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Microsoft Ships First Release Candidate of Vista

Microsoft will broaden distribution of the first "release candidate" of Windows Vista to as many as five million testers beginning this week, after sending initial versions out late last week.

Microsoft will broaden distribution of the first "release candidate" of Windows Vista to as many as five million testers beginning this week, after sending initial versions out late last week.

The company opened up access to RC1 to Microsoft Technical Beta (TechBeta) and Technology Adoption Program (TAP) participants on Friday. Tuesday, the company made RC1 more broadly available, according to statements on Microsoft's Website.

Vista's release candidate status tends to indicate that the company's first major operating system upgrade in six years is on track for release to business customers in November and to consumers early next year.

At the same time, the company officially announced pricing for the various editions of the long-awaited operating system. Interestingly, the prices announced this week are the same as the ones Amazon.com prematurely posted on its Web site last week. That would tend to indicate that the commercial availability date listed by Amazon -- January 30, 2007 -- is correct as well.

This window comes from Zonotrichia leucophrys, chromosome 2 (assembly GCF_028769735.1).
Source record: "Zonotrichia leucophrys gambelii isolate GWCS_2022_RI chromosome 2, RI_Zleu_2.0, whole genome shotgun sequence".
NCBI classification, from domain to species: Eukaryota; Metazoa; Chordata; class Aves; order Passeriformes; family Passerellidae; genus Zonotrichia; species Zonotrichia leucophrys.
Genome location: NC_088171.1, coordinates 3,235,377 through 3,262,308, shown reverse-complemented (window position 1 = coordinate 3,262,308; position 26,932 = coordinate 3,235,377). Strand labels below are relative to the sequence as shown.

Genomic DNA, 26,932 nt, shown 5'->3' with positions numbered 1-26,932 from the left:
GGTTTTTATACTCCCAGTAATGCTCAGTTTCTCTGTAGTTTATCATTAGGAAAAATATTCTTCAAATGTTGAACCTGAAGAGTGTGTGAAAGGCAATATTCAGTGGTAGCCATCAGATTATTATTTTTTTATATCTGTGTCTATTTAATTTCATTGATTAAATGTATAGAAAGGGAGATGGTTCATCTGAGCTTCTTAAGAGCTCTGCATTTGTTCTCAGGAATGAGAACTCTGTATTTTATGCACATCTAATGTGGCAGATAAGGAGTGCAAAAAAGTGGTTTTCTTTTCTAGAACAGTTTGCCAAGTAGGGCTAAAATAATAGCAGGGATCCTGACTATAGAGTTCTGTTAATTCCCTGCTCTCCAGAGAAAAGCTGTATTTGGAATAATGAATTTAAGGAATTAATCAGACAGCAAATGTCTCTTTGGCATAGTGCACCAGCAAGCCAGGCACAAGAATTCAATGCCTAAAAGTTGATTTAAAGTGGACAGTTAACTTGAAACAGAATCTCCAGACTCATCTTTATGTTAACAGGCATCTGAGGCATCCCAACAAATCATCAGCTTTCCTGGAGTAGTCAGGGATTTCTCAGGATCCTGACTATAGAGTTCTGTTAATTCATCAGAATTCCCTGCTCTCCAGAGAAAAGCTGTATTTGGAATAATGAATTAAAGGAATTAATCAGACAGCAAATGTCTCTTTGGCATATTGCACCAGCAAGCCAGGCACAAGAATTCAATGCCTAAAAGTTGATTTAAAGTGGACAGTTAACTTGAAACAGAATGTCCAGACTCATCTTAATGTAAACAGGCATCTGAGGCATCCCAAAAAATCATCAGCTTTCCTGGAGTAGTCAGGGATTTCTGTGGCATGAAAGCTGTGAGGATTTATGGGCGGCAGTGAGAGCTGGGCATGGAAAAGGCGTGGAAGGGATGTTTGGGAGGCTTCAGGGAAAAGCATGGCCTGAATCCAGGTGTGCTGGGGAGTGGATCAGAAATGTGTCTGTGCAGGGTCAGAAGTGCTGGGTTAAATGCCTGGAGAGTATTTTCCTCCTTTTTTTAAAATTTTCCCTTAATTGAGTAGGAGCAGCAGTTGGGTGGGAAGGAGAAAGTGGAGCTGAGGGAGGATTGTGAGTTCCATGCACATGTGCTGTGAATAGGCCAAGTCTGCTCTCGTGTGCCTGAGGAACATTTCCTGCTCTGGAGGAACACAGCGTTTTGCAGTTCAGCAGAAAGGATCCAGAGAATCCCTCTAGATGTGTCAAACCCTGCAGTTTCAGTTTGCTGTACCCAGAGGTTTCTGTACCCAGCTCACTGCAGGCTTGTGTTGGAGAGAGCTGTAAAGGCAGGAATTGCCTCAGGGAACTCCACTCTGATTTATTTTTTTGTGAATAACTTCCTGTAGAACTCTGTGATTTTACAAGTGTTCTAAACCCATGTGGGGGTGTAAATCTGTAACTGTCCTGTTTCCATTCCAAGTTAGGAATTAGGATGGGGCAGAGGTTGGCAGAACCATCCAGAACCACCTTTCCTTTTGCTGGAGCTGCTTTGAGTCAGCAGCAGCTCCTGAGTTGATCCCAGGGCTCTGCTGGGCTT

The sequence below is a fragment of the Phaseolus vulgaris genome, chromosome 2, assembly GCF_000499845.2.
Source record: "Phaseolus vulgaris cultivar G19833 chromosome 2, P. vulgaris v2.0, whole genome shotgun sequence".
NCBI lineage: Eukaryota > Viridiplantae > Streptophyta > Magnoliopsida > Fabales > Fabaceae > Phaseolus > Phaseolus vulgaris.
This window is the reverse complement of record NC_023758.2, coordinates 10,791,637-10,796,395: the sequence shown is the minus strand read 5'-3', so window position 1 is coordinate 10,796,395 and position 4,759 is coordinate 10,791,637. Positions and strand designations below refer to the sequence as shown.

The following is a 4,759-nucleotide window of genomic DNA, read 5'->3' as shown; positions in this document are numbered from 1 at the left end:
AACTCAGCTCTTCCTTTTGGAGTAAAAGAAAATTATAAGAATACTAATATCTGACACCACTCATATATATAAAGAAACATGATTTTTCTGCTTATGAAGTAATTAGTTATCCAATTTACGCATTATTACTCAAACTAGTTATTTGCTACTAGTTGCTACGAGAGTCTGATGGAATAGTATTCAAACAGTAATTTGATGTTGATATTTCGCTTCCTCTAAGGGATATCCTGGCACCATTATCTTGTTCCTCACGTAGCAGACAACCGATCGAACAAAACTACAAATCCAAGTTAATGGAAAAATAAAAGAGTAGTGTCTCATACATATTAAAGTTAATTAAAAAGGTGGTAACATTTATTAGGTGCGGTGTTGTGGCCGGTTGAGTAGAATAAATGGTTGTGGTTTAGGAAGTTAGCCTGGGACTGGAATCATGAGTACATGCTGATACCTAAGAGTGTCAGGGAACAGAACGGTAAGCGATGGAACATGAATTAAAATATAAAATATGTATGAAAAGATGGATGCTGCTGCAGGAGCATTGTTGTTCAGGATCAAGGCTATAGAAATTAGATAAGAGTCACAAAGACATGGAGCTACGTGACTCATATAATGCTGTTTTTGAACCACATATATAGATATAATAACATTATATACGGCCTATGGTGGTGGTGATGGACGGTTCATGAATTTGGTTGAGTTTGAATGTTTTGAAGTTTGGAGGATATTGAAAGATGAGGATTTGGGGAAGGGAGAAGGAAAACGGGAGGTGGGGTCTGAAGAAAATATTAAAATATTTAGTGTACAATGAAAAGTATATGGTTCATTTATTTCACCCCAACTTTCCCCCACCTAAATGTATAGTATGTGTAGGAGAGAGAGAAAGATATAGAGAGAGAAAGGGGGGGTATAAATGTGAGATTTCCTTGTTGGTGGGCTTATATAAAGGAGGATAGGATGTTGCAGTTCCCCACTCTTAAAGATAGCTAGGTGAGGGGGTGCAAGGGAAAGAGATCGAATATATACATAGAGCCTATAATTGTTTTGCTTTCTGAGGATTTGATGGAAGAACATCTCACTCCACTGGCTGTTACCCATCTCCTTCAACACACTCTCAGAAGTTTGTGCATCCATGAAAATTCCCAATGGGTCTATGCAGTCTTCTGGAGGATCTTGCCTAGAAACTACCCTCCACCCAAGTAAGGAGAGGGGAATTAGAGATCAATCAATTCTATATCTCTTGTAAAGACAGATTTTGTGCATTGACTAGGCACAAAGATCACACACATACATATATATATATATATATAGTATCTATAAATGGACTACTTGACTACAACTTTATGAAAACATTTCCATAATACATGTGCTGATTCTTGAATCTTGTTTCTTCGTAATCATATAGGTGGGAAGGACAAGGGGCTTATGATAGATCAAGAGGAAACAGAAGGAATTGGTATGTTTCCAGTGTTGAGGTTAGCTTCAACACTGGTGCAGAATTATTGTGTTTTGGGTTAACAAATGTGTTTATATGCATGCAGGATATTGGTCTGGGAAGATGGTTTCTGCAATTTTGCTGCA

This week, Microsoft will post RC1 to its Microsoft Developer Network (MSDN) and TechNet Web sites for subscribers to those services to download. In addition, it has reopened its Windows Vista Customer Preview Program (CPP) and will release RC1 to several million users to test in coming days, the company said in a statement.

The RC stage is the final phase of the product release cycle at Microsoft, coming after the official end of beta testing and is the last step before the so-called "golden code" is "released to manufacturing" (also called RTM). Typically, Microsoft will go through two or three RCs before RTM.

About the Author

Stuart J. Johnston has covered technology, especially Microsoft, since February 1988 for InfoWorld, Computerworld, Information Week, and PC World, as well as for Enterprise Developer, XML & Web Services, and .NET magazines.

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